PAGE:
Rock Me Amadeus

Opera Theatre of St. Louis opens its season with purple serpents and golden hippos

The Magic Flute

Loretto-Hilton Center

They threw out the first pitch of the opera season Saturday night (it was a B-flat) as Opera Theatre of St. Louis opened its 2002 schedule with a performance of Wolfgang Amadeus Mozart's The Magic Flute. From the extravagant purple serpent to the golden hippo dancing in a sarong, this production was designed to be visually engaging family entertainment. OTSL's talented singers and Mozart's luminous music make for an evening rich in adult pleasures as well.

Mozart wrote The Magic Flute for the theater, not the opera house. It was intended as a crowd-pleaser and moneymaker for the hopelessly broke composer. Mozart's fellow Freemason and drinking buddy Emmanuel Schikaneder lifted the libretto from an old German fairy tale and a contemporary novel. The plot is standard "rescue opera." Sarastro, high priest of the sun, has imprisoned the beautiful princess Pamina. A serpent chases noble Prince Tamino into the realm of Pamina's mother, Queen of the Night. The queen recruits him to rescue Pamina. She shows him a picture of the princess, and Tamino falls in love. During the rescue, Tamino figures out that Sarastro is actually the good guy and the queen has evil intentions. Sarastro puts Tamino through a series of purification rituals and trials, through which he earns Pamina's hand and the high priest's throne.

There's not much for modern actors to work with in this emotionally simplified version of The Magic Flute, so the show must stand on its singing and staging. OTSL's fine cast has a ripping good time putting across Mozart's songs. The vocal highlights belong to the women in this opera. The lovely Ying Huang, fresh from playing the lead in a new movie of Madame Butterfly, sings Pamina with a luxurious, angelic sweetness. As the queen, Regina Zona turns Mozart's long wordless vocal passages into wonderful flights of evil intensity.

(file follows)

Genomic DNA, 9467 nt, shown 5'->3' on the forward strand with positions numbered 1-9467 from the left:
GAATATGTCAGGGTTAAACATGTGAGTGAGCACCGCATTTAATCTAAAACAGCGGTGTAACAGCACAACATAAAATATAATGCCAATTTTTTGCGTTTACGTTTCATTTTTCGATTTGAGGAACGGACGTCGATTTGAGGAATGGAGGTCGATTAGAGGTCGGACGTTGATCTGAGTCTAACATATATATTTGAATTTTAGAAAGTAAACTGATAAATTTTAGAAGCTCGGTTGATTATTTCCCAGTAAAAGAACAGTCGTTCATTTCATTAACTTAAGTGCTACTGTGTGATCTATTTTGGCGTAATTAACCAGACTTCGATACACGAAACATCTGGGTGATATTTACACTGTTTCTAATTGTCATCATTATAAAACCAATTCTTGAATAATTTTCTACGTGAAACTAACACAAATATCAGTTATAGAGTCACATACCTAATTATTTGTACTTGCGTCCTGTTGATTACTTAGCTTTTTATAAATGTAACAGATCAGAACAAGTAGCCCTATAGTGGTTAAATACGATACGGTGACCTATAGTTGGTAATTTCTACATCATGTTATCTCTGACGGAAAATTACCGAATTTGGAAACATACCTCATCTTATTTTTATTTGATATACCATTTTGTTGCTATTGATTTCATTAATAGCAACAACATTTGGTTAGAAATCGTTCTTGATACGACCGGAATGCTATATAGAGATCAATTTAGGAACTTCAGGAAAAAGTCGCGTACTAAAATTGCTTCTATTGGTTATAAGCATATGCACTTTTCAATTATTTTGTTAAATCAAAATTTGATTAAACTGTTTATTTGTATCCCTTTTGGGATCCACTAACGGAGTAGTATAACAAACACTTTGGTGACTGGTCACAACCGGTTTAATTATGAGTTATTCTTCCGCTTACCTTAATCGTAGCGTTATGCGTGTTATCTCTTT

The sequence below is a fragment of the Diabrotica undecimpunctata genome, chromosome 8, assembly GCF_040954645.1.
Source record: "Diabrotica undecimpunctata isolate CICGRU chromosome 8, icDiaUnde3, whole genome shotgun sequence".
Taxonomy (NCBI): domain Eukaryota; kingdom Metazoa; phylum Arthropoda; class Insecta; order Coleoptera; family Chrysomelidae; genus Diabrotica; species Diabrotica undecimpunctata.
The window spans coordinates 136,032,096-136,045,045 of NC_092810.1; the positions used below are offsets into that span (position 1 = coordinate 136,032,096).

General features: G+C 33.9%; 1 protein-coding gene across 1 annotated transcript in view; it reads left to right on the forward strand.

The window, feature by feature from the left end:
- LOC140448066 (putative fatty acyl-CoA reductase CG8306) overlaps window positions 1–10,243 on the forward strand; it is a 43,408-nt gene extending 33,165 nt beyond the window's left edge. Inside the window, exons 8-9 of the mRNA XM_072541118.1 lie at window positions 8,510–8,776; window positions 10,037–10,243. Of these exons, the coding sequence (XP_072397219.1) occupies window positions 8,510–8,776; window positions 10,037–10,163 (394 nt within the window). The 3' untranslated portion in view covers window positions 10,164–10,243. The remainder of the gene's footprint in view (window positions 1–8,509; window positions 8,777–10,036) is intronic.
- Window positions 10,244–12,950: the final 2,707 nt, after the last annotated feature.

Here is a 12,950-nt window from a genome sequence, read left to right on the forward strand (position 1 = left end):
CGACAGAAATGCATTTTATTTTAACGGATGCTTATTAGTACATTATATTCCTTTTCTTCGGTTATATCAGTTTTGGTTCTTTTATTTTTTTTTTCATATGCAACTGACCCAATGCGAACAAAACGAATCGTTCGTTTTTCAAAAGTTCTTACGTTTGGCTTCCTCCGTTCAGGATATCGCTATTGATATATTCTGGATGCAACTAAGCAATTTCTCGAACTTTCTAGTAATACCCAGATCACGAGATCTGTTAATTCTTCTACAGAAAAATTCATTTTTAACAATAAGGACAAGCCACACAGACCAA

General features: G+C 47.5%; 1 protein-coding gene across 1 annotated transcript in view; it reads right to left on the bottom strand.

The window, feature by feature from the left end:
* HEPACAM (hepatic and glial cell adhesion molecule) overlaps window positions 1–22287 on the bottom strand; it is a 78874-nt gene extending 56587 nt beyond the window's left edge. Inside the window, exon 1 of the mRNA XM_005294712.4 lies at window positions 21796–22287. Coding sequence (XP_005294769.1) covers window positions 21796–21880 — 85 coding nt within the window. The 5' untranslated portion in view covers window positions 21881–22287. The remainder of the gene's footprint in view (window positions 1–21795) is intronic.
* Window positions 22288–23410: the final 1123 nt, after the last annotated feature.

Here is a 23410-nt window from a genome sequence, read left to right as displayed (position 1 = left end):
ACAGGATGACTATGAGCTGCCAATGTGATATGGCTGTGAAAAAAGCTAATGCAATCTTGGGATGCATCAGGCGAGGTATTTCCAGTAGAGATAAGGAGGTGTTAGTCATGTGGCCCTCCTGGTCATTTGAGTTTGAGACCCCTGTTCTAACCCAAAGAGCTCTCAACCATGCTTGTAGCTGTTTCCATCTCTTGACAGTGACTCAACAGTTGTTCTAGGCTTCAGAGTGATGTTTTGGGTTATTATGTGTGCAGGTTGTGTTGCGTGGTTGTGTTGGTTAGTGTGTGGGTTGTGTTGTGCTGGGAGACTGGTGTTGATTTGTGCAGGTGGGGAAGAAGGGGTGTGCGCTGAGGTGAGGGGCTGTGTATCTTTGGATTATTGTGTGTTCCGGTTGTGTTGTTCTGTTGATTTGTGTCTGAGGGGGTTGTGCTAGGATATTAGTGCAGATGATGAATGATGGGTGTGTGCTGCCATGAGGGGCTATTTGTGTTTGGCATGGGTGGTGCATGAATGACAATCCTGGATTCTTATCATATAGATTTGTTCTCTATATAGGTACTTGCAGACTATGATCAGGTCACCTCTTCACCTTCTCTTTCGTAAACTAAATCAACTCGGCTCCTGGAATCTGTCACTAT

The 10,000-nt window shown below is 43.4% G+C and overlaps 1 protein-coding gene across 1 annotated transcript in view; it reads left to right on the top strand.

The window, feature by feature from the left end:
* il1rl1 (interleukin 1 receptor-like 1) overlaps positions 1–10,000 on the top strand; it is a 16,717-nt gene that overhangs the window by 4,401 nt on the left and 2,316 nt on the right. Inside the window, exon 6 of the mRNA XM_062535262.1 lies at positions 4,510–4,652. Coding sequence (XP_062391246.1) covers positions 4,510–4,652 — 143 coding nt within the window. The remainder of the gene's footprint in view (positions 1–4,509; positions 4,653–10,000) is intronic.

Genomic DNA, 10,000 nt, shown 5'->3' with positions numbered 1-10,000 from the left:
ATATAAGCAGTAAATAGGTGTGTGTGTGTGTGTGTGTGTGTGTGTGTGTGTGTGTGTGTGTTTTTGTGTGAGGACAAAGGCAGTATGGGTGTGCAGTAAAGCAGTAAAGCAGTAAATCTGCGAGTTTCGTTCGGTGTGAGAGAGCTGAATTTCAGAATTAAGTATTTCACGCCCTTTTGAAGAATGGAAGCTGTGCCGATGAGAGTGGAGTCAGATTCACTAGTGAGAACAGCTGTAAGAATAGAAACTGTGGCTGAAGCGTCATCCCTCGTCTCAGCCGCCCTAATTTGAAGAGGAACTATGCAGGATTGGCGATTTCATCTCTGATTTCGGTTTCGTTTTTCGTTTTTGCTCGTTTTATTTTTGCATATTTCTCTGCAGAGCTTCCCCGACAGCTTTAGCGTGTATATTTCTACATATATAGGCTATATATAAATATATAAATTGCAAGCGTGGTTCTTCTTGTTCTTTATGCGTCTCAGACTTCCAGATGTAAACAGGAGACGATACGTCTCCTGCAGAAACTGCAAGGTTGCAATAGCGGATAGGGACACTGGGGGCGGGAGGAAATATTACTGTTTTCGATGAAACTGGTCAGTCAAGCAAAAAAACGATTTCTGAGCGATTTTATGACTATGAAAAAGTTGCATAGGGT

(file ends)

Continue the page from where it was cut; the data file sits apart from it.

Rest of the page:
The female trios are highpoints in The Magic Flute. Through them flows some of the composer's trickiest vocal counterpoint. Carolyn Betty, Amy Orsulak and Kristina Martin light up the first act as a threesome of delightfully wicked witches sent by the queen to save Tamino from the serpent. In the second act, Arden Kaywin, Malia Bendi Merad and Leah Wool weave ethereal soprano trios as spirits sent to guide the protagonists through their ordeals.

The best acting in this production comes from Philip Cutlip as Tamino's sidekick, Papageno, a man primarily concerned with filling his belly and finding female companionship. His scenes offer comic relief between the suicidal angst of Pamina and the deadly trials of Tamino. Cutlip's engagingly natural and open baritone style makes his Papageno thoroughly likeable and sympathetic. Cutlip combines with Huang in a series of gorgeous duets that juxtapose their characters' longings for love and safety with Tamino's dangerous search for the higher values of truth, beauty and wisdom.

Eric Cutler, as Tamino, wraps his velvety tenor around each note and caresses the music as the prince is tossed and tried by the travails of his quest. Oren Gradus as Sarastro makes full use of his cushy bass to lend a gentle heft and underlying melancholy to his character. Frank Kelley slithers like a horny snake and sings with hissing amorality as the evil Moor Monostatos. Albert Lee shows great comic timing as a sun priest who becomes Papageno's spiritual equivalent of a personal trainer.

The staging is simplicity itself. There is one basic stage set, which changes only slightly. Those changes happen smoothly, right before our eyes. The play runs through its 30 scenes with nary a single full curtain or blackout. Set designer David Gordon and costume designer Linda Cho had fun with the Masonic images and Egyptian symbolism in script. The three pyramid temples of the basic stage set are home to priests whose costumes are replete with scarabs, ankhs and evil eyes. Pharaonic amulets adorn the armor of the temple guards. At one point, our hero's flute-playing draws jackal-headed dancing hieroglyphs.

As noted, The Magic Flute is OTSL's idea of family fare. I took my ten-year-old son. It was his first opera. I made sure to take him to the preview lecture, which is given an hour before each performance, so he knew what was going on. He's a kid who has trouble sitting through a period of hockey without a trip to the men's room, but outside of some squirming during the mystical mumbo-jumbo that slows down the second act, he enjoyed it.

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